Here’s an idea with something of a “Eureka!” feeling about it. It’s a simple, fun thing for children to do. And it has the potential to help future generations escape the stereotype trap that conditions so many people to be uneasy around trucks and truckers.
I’m talking about a project done by kindergarten children at a South Carolina elementary school. It was several years ago and it seems to have been a one-off class assignment, but the children and their teacher may have shown us a way to a safer, more harmonious future between four-wheeler drivers and truckers out on America’s roads.
Called The Truck Project, the whole thing kicked into overdrive when the teacher brought an old tire from a Mack to school. The youngsters had been talking about transportation in general and been visited by a fire truck and a motorcycle, but the huge tire, towering over the 5-year-olds, was “the turning point,” according to the teacher. The kids were enthralled, and it happened that the teacher’s mother worked for a local trucking company. A field trip was arranged (although these days they seemed to be called a “field experience”). The company president and some other executives, and a freshly shined big rig, were waiting.
The children clambered over the big rig and the company yard and offices, asked their questions and began sketching. Some drew the inside of the cab, some outside and some under it. Back at school cardboard was used for the truck frame, with the children drawing and the teacher cutting. Extra care was taken to ensure the hood would open and shut. Circular cardboard pieces made wheels and after a number of tries, they were attached so they turned like real wheels. The truck was no cardboard cutout – it featured a grille, engine, steering wheel (that turned), bunk, fifth wheel, mud flaps, tail lights, side mirrors and a real horn (borrowed from a bicycle). Finished, it was a three-dimensional scale model, 4 feet high and 6 feet long. At the same time the children began setting up a company operation complete with a fuel tank, a fuel pump (with numbers that turned so prices could rise – how clairvoyant!), tool boxes, money and (showing you just how alert they’d been on their field experience) forms. Then the children toured the school and presented their work to other classes, videotaping their show for parents at home.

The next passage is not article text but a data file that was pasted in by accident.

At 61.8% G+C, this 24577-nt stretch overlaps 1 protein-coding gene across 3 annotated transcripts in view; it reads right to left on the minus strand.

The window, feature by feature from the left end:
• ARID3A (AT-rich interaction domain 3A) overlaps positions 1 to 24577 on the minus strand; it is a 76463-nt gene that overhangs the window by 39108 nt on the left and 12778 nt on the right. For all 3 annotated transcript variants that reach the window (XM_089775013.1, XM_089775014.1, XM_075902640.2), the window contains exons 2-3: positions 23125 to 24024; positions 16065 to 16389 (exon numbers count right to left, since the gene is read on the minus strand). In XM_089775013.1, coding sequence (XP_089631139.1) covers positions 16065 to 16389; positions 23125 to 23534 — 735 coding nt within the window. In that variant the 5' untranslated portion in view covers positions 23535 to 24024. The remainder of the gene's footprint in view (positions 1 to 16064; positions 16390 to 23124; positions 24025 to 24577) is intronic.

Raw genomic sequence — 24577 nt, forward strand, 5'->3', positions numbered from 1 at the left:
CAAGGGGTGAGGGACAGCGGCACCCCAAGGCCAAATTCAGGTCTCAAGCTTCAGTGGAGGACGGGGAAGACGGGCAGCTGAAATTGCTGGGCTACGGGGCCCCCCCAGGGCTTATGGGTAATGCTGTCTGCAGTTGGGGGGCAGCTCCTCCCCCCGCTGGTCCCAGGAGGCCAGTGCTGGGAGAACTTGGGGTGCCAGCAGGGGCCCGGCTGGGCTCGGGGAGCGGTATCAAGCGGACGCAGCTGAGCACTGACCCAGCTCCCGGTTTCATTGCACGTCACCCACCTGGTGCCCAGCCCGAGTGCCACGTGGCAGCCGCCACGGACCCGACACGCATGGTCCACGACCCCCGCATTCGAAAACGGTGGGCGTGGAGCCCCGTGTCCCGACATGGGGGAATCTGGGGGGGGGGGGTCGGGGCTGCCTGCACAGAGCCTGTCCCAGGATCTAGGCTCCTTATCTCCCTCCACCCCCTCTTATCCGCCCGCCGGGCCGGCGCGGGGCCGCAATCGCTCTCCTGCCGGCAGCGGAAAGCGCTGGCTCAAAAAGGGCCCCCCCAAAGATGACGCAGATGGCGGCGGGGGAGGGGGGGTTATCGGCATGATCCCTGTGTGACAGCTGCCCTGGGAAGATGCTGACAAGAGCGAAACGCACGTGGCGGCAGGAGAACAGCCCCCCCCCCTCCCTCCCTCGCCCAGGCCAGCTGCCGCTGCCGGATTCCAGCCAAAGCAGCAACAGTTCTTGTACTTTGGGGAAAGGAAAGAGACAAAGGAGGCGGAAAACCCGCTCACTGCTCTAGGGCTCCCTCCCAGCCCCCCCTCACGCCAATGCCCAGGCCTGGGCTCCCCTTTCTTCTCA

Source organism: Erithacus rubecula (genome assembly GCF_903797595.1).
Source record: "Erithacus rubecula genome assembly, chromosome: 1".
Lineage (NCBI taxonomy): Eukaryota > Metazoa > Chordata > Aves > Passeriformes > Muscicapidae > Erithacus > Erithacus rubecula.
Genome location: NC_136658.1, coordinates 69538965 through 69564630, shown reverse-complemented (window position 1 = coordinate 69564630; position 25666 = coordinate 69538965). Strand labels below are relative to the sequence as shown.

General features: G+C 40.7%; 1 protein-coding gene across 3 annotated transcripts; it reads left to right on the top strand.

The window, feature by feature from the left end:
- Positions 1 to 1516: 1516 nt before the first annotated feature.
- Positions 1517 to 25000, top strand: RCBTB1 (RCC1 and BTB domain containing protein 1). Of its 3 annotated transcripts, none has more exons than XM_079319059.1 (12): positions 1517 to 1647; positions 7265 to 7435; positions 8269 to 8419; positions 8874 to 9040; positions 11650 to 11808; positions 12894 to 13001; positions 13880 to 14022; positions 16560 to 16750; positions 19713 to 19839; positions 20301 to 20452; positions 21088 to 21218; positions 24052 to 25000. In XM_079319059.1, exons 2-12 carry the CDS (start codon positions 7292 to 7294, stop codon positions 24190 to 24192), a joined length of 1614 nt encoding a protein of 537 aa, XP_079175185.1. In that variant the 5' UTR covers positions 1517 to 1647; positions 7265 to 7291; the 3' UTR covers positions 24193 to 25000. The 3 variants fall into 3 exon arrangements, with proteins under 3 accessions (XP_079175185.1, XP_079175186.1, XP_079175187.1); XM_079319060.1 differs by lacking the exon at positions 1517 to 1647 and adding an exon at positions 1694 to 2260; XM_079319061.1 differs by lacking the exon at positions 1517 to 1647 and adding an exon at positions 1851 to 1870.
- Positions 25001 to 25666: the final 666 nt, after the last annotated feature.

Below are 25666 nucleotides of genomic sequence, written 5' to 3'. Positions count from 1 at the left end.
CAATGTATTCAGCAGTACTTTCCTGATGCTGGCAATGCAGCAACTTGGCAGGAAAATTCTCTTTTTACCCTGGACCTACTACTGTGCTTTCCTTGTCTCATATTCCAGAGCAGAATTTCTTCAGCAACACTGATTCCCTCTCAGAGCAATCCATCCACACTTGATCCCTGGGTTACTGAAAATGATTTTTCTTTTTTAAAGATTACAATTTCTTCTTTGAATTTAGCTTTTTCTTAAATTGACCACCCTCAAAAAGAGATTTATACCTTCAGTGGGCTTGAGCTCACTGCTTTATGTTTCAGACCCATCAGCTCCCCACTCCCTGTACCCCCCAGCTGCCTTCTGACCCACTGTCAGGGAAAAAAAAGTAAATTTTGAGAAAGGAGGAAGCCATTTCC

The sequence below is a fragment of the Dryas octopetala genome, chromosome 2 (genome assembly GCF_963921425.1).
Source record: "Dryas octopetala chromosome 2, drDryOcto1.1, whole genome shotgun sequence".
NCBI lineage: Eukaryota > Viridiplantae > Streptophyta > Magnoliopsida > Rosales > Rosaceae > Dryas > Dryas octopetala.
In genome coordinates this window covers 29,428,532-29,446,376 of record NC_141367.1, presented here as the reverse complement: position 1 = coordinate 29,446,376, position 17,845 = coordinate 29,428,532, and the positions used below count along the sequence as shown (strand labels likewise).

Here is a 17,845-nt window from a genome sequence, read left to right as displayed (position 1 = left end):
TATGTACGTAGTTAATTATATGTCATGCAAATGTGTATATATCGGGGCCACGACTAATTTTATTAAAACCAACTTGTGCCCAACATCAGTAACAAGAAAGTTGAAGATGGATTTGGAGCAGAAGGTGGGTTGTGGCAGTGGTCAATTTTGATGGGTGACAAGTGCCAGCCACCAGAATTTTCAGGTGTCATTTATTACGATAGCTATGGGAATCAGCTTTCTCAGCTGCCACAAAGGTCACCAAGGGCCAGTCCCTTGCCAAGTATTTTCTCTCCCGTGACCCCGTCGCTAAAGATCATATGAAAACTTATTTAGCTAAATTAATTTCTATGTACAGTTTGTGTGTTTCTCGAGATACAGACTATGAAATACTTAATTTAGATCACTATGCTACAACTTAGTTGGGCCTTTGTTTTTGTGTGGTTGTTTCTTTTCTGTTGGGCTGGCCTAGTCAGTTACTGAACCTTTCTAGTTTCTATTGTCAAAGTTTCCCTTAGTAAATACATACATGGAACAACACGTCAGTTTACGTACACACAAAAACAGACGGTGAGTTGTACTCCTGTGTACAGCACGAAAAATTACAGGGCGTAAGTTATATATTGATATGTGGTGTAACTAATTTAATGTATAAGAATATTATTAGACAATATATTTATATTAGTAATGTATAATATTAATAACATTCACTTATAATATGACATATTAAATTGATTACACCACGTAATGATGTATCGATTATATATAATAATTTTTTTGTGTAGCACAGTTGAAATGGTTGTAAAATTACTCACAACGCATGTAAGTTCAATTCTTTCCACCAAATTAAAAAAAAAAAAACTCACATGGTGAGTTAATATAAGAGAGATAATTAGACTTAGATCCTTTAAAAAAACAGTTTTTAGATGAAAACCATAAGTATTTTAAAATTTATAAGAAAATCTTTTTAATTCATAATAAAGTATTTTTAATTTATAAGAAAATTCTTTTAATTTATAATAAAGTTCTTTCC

The children who worked on this project are now in their mid teens, a couple of years away from their driving licenses. When I saw the project, the first thing I thought was how much more aware they will be when they roll along roads with big trucks. More confident, too, I think, less likely to do something risky as many other newly-minted but unaware drivers might do around a tractor-trailer on an interstate. There’s a good chance many of their old schoolmates will be safer drivers around big rigs, too. Perhaps many of the parents who watched the videos have been safer around you for some years now.
With funding for driver’s education classes taking a beating in recent years, a lot of new drivers have little or no idea how to drive safely around big rigs on the highway. A simple, fun class project when the students are little might change that.
And since The Truck Project children also visited the company offices and then built their own company, even though it was seen through 5-year-old eyes, there is also every chance that as they grow up they will remain aware just how hard it is to make a living as a trucker. At the same time they may also recall when they hit the stores that those shelves are only full because a truck delivered the merchandise.
So much of the “they’re OK, I suppose, but I wouldn’t want my daughter to marry one” stereotyping that affects drivers comes not from a learned fear or dislike but from a vacuum into which entertainment and television news industry myths and politicians’ throwaway lines have seeped. I’m not thinking these students will grow to be trucking groupies or hauling company presidents. But I am thinking that in addition to being safer around you on the blacktop, they are also more likely to wave to you and say hi if they run into you in a parking lot.
South Carolina truck operator Arnold Williams has been sentenced to time ...